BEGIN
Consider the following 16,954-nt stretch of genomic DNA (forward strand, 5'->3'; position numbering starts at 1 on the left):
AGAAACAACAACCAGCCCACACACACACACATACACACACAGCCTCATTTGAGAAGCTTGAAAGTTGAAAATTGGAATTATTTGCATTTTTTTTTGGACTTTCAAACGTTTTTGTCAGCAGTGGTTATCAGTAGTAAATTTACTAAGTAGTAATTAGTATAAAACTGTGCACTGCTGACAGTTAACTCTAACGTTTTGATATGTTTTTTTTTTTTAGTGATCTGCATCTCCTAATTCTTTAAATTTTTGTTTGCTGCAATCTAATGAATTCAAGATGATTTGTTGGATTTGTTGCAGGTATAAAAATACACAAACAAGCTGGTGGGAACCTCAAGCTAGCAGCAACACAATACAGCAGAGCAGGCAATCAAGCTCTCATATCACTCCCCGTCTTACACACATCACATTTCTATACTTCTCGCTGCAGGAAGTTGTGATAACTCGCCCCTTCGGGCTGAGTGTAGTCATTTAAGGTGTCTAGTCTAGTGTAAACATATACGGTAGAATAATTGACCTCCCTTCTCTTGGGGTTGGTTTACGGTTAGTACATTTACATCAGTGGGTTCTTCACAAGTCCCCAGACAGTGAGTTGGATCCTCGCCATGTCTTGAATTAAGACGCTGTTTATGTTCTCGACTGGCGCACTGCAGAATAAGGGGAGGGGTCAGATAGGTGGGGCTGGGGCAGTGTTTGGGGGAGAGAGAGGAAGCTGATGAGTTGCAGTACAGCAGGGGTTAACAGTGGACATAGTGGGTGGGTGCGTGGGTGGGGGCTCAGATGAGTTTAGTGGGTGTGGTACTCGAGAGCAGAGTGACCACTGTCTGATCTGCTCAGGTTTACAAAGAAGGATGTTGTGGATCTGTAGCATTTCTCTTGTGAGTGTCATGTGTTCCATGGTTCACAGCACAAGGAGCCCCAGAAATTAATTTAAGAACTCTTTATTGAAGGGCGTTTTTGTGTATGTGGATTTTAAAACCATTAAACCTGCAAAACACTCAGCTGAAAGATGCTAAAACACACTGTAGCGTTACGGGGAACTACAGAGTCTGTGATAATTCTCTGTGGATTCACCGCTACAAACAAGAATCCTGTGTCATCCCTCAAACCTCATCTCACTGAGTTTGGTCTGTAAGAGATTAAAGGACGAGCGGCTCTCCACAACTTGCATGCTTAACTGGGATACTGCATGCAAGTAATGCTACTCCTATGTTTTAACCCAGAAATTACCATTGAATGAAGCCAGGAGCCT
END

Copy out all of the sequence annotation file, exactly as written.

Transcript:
Consider the following 16,954-nt stretch of genomic DNA (forward strand, 5'->3'; position numbering starts at 1 on the left):
AGAAACAACAACCAGCCCACACACACACACATACACACACAGCCTCATTTGAGAAGCTTGAAAGTTGAAAATTGGAATTATTTGCATTTTTTTTTGGACTTTCAAACGTTTTTGTCAGCAGTGGTTATCAGTAGTAAATTTACTAAGTAGTAATTAGTATAAAACTGTGCACTGCTGACAGTTAACTCTAACGTTTTGATATGTTTTTTTTTTTTAGTGATCTGCATCTCCTAATTCTTTAAATTTTTGTTTGCTGCAATCTAATGAATTCAAGATGATTTGTTGGATTTGTTGCAGGTATAAAAATACACAAACAAGCTGGTGGGAACCTCAAGCTAGCAGCAACACAATACAGCAGAGCAGGCAATCAAGCTCTCATATCACTCCCCGTCTTACACACATCACATTTCTATACTTCTCGCTGCAGGAAGTTGTGATAACTCGCCCCTTCGGGCTGAGTGTAGTCATTTAAGGTGTCTAGTCTAGTGTAAACATATACGGTAGAATAATTGACCTCCCTTCTCTTGGGGTTGGTTTACGGTTAGTACATTTACATCAGTGGGTTCTTCACAAGTCCCCAGACAGTGAGTTGGATCCTCGCCATGTCTTGAATTAAGACGCTGTTTATGTTCTCGACTGGCGCACTGCAGAATAAGGGGAGGGGTCAGATAGGTGGGGCTGGGGCAGTGTTTGGGGGAGAGAGAGGAAGCTGATGAGTTGCAGTACAGCAGGGGTTAACAGTGGACATAGTGGGTGGGTGCGTGGGTGGGGGCTCAGATGAGTTTAGTGGGTGTGGTACTCGAGAGCAGAGTGACCACTGTCTGATCTGCTCAGGTTTACAAAGAAGGATGTTGTGGATCTGTAGCATTTCTCTTGTGAGTGTCATGTGTTCCATGGTTCACAGCACAAGGAGCCCCAGAAATTAATTTAAGAACTCTTTATTGAAGGGCGTTTTTGTGTATGTGGATTTTAAAACCATTAAACCTGCAAAACACTCAGCTGAAAGATGCTAAAACACACTGTAGCGTTACGGGGAACTACAGAGTCTGTGATAATTCTCTGTGGATTCACCGCTACAAACAAGAATCCTGTGTCATCCCTCAAACCTCATCTCACTGAGTTTGGTCTGTAAGAGATTAAAGGACGAGCGGCTCTCCACAACTTGCATGCTTAACTGGGATACTGCATGCAAGTAATGCTACTCCTATGTTTTAACCCAGAAATTACCATTGAATGAAGCCAGGAGCCT